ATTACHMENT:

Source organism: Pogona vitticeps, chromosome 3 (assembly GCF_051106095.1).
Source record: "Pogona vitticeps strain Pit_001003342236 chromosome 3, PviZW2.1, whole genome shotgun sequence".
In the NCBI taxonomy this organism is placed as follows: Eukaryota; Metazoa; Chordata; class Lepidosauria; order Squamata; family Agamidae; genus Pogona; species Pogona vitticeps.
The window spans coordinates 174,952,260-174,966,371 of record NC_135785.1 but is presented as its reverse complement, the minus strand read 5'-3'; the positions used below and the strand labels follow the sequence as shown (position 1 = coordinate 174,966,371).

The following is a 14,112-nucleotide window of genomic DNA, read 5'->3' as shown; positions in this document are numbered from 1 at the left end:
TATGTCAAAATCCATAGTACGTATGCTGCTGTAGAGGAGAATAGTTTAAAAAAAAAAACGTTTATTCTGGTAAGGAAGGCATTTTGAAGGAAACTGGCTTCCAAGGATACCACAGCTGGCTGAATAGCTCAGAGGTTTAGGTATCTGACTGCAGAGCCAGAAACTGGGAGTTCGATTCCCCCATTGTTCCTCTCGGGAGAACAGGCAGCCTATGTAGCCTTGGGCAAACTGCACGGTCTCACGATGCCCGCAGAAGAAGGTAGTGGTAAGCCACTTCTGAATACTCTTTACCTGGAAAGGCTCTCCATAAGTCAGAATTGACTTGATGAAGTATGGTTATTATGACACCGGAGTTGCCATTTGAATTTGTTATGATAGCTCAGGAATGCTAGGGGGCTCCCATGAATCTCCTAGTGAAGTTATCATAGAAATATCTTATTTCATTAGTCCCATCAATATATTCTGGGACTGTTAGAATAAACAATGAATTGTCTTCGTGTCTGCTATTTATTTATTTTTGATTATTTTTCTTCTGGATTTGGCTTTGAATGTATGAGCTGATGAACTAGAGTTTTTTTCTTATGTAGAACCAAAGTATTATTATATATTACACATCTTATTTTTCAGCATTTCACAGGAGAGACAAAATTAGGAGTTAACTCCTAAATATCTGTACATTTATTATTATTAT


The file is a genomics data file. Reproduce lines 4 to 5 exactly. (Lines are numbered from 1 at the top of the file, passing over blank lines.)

The window spans coordinates 174,952,260-174,966,371 of record NC_135785.1 but is presented as its reverse complement, the minus strand read 5'-3'; the positions used below and the strand labels follow the sequence as shown (position 1 = coordinate 174,966,371).

The following is a 14,112-nucleotide window of genomic DNA, read 5'->3' as shown; positions in this document are numbered from 1 at the left end: